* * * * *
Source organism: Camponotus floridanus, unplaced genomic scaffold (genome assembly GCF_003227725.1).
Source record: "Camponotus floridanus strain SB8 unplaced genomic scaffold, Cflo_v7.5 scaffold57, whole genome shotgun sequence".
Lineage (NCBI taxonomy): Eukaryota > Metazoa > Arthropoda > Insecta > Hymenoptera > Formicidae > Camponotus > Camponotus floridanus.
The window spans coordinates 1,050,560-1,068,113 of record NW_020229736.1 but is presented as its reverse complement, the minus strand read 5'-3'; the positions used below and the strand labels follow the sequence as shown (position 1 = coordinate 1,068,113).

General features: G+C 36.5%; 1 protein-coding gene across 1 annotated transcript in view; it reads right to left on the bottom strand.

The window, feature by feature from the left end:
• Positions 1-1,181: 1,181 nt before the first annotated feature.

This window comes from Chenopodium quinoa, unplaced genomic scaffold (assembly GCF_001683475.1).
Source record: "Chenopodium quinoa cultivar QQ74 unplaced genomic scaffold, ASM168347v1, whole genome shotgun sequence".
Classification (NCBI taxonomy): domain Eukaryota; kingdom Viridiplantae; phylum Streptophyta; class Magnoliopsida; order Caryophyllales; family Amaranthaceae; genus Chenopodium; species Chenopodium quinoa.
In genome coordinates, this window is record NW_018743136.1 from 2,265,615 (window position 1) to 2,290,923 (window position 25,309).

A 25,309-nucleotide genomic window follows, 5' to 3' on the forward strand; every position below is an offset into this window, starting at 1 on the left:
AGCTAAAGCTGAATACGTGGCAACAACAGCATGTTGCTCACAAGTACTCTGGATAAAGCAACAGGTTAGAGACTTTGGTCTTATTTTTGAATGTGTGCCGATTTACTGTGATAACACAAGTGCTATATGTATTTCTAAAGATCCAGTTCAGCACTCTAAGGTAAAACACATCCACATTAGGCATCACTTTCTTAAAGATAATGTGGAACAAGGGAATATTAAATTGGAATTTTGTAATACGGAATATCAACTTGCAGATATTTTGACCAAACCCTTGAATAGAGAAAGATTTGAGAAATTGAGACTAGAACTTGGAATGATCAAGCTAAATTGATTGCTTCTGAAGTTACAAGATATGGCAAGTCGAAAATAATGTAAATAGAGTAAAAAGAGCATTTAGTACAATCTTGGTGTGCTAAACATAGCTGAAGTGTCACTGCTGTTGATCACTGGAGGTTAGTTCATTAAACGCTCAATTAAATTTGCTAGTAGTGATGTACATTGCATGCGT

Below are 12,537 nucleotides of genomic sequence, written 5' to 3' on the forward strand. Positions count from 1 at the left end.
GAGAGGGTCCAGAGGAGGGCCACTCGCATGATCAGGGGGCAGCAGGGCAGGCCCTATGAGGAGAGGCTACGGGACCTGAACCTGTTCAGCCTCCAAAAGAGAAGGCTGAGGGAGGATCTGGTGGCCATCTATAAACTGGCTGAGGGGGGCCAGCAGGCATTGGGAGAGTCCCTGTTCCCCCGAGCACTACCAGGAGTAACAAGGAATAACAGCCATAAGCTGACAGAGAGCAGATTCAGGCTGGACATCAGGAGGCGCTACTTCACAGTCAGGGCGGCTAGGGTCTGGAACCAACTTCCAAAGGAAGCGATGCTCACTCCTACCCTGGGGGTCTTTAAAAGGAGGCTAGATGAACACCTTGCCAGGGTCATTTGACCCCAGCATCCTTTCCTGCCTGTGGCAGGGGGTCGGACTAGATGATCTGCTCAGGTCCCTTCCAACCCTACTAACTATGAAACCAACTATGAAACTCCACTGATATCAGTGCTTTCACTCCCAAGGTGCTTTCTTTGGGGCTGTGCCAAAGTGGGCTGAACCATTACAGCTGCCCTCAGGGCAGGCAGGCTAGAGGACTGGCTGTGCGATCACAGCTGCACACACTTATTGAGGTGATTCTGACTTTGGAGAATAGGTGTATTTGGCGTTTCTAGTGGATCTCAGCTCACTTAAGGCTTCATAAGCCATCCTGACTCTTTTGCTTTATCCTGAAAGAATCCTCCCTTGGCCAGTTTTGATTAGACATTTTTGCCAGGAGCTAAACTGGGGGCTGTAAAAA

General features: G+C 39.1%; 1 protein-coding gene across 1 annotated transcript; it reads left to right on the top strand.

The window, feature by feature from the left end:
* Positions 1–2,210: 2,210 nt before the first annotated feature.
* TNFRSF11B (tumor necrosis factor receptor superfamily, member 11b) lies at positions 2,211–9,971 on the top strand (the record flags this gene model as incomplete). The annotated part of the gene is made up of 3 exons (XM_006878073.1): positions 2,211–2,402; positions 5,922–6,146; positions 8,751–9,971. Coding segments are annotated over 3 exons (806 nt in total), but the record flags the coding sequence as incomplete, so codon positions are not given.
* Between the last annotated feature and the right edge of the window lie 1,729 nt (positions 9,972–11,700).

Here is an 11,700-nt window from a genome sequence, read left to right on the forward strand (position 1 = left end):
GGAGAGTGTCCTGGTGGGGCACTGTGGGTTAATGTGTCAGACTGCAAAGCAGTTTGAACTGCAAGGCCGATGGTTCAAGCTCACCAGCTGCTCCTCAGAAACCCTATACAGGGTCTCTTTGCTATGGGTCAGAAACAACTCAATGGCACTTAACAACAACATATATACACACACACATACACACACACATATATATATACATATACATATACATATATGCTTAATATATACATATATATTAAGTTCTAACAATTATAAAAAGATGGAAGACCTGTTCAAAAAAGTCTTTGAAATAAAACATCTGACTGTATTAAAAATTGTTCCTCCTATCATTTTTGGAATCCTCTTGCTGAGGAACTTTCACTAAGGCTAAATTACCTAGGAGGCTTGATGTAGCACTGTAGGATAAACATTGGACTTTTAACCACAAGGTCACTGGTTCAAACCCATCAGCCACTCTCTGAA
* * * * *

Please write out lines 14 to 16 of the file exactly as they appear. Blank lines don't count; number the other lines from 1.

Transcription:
Below are 12,537 nucleotides of genomic sequence, written 5' to 3' on the forward strand. Positions count from 1 at the left end.
GAGAGGGTCCAGAGGAGGGCCACTCGCATGATCAGGGGGCAGCAGGGCAGGCCCTATGAGGAGAGGCTACGGGACCTGAACCTGTTCAGCCTCCAAAAGAGAAGGCTGAGGGAGGATCTGGTGGCCATCTATAAACTGGCTGAGGGGGGCCAGCAGGCATTGGGAGAGTCCCTGTTCCCCCGAGCACTACCAGGAGTAACAAGGAATAACAGCCATAAGCTGACAGAGAGCAGATTCAGGCTGGACATCAGGAGGCGCTACTTCACAGTCAGGGCGGCTAGGGTCTGGAACCAACTTCCAAAGGAAGCGATGCTCACTCCTACCCTGGGGGTCTTTAAAAGGAGGCTAGATGAACACCTTGCCAGGGTCATTTGACCCCAGCATCCTTTCCTGCCTGTGGCAGGGGGTCGGACTAGATGATCTGCTCAGGTCCCTTCCAACCCTACTAACTATGAAACCAACTATGAAACTCCACTGATATCAGTGCTTTCACTCCCAAGGTGCTTTCTTTGGGGCTGTGCCAAAGTGGGCTGAACCATTACAGCTGCCCTCAGGGCAGGCAGGCTAGAGGACTGGCTGTGCGATCACAGCTGCACACACTTATTGAGGTGATTCTGACTTTGGAGAATAGGTGTATTTGGCGTTTCTAGTGGATCTCAGCTCACTTAAGGCTTCATAAGCCATCCTGACTCTTTTGCTTTATCCTGAAAGAATCCTCCCTTGGCCAGTTTTGATTAGACATTTTTGCCAGGAGCTAAACTGGGGGCTGTAAAAA

General features: G+C 39.1%; 1 protein-coding gene across 1 annotated transcript; it reads left to right on the top strand.